Tennessee currently has 14 prisons of which 3 are privately operated by Corrections Corporation of America (CCA).
CCA is the largest private prison operator in the United States, with an inmate population larger than all but the federal government’s and 4 states. CCA manages 60 facilities, of which 44 are company owned.
Private prison management is different from private prison ownership. In private prison management, the state government contracts with a corporation to run certain prisons, usually because the state believes that the corporation can run it cheaper. Private ownership is when the corporation actually builds and owns the facility.
There are several reasons why a state would contract with CCA to run its prisons, but the reasons usually revolve around money. There is certainly nothing wrong with a state trying to save money, especially when its prison population is at or over capacity, like Tennessee’s, and more inmates are coming into the system daily. Every one of Tennessee’s 3 privately managed prisons – Hardeman County Correctional Facility, South Central Correctional Facility, and Whiteville Correctional Facility – are currently over capacity.
Sometimes the efforts to save money by privatizing prisons proves to be counterproductive: the best interests of the corporation are served when the prison is full, causing demand for more buildings and more beds because there are more criminals than the overburdened state can warehouse.
In some states privatizing is, in part, an effort to avoid lobbying by prison officer unions whose ranks are better served by full capacity prisons. More criminals mean more prisons and more guards.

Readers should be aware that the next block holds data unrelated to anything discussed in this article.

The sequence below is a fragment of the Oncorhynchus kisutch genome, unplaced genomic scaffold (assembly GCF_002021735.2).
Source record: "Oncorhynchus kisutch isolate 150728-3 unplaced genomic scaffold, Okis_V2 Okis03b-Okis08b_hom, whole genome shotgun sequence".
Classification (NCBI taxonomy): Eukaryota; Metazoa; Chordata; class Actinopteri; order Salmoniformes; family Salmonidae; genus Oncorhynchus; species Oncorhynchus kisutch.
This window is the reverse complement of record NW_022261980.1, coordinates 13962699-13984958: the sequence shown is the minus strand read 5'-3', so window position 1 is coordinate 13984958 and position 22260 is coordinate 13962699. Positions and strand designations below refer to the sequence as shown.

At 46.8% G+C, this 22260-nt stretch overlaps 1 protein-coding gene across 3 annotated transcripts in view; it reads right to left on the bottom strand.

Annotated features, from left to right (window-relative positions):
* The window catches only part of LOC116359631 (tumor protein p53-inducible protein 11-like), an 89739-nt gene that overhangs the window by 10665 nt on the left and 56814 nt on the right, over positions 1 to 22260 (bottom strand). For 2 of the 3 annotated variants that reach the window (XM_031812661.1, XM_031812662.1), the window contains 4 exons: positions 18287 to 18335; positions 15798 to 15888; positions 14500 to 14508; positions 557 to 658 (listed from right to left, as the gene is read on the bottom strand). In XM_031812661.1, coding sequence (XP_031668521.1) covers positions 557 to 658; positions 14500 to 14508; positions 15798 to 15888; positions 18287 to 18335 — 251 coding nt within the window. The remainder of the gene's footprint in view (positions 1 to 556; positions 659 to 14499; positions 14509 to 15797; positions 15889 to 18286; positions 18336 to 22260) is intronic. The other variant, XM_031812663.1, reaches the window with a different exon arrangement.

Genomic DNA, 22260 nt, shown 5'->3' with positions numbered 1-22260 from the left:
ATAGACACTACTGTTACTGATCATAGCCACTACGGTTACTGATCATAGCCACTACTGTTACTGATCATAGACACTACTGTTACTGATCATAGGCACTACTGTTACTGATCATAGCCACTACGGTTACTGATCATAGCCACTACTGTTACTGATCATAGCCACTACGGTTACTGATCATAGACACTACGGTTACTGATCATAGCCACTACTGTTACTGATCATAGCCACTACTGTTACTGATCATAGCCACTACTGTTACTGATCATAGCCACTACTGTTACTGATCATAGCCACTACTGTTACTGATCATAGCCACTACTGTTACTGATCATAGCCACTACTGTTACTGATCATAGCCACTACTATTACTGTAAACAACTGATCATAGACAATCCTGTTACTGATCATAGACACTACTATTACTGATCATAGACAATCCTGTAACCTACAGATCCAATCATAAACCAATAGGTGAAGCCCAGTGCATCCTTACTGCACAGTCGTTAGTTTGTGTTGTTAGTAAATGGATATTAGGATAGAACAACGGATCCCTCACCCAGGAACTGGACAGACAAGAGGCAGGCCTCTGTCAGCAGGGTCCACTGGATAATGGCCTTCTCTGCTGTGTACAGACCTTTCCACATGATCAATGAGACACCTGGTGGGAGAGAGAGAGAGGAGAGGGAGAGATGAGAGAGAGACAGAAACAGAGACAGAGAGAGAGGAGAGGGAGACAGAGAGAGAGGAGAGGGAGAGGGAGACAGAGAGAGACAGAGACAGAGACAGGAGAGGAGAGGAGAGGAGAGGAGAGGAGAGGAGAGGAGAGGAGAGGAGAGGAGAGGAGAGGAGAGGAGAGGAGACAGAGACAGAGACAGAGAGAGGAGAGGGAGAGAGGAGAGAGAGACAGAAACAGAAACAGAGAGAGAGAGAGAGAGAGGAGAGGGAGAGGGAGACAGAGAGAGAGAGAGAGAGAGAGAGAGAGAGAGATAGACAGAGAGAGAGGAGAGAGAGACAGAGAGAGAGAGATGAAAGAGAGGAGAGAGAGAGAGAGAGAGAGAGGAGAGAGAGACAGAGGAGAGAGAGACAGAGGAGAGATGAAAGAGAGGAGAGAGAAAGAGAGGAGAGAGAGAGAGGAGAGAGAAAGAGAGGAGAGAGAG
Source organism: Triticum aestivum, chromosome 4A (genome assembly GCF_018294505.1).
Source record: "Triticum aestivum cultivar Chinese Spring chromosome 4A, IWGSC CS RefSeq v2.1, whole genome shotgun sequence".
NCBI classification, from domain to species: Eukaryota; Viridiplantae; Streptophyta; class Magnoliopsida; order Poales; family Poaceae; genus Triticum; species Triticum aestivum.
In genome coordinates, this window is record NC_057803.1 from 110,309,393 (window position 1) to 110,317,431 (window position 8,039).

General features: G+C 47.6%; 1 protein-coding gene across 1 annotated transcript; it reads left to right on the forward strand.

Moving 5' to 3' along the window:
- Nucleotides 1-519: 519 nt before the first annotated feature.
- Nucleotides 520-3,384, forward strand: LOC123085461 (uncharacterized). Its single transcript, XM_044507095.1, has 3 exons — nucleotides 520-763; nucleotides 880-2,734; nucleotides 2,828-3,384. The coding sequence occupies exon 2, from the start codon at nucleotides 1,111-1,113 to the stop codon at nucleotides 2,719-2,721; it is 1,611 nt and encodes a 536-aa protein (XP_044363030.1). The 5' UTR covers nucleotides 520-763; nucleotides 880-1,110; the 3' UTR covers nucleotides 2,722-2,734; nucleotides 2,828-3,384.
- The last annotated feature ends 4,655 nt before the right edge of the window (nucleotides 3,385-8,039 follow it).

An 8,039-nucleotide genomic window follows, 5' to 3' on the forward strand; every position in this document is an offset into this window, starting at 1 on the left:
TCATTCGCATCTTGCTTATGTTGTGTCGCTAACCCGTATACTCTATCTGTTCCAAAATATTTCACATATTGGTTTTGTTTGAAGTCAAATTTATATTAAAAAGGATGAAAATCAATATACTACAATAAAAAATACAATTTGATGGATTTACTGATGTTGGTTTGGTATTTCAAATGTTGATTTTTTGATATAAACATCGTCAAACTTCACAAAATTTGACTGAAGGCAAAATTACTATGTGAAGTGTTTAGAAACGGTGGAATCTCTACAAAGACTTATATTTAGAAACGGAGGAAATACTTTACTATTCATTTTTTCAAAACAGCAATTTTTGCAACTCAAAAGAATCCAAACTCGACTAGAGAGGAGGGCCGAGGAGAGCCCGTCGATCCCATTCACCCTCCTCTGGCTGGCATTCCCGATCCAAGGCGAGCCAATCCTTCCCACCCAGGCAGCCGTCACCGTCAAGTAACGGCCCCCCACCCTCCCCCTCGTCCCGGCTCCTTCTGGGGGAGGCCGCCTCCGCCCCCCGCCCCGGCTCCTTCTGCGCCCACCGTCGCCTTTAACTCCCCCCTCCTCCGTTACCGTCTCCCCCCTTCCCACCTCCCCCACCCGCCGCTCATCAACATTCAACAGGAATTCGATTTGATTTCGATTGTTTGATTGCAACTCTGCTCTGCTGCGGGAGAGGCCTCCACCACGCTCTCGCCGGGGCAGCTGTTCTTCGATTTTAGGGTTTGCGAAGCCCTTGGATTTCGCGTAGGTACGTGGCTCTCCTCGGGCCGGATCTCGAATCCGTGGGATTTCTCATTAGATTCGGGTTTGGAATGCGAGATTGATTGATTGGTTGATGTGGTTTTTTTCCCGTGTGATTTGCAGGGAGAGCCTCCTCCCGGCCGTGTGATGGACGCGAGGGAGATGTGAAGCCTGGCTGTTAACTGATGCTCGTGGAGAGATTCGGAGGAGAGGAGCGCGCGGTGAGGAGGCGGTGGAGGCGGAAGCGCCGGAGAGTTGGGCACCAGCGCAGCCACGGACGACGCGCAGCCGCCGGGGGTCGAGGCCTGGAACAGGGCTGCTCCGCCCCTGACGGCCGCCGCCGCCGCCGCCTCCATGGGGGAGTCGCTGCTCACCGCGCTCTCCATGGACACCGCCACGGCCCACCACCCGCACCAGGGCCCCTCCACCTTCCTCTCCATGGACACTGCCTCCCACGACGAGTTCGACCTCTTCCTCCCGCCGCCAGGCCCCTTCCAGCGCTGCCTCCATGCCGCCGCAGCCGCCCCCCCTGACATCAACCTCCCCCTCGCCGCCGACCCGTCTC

Privatizing for that reason is usually counterproductive, because corporate lobbying is much stronger than the guards’ unions. The corporation can afford lobbyists both in Washington, D.C., and the state capitol to lobby for tougher laws to catch more people in the nets. More crimes mean more criminals and that means more prisons and more money.
Such laws are very beneficial for prisons, like 3 strikes laws, which can mean a life sentence on the 3rd felony conviction. Intense enforcement of laws against illegal drugs, including laws against possession, are usually favorites of private operators, while many law enforcement agencies favor de-criminalization of drug possession.
The U.S. imprisons a larger proportion of its population than any other country in the world, except perhaps North Korea. It costs a tremendous amount of money to lock everyone up and throw away the key, especially for acts that harm no one but the actor himself.
Prison operation should be the responsibility of the people through their state governments. Farming out corrections to private companies is a very bad idea.
If states want to save money, they could de-criminalize drug possession, immediately release all inmates serving time for possession, carefully review 3 strikes laws, and review 3 strikes convictions even more carefully.
That’s enough bad news for now. Perhaps we can look at Tennessee’s prison system more in-depth in the future. Until then, thanks for reading this blog and for coming to this web site.
- Darrell Castle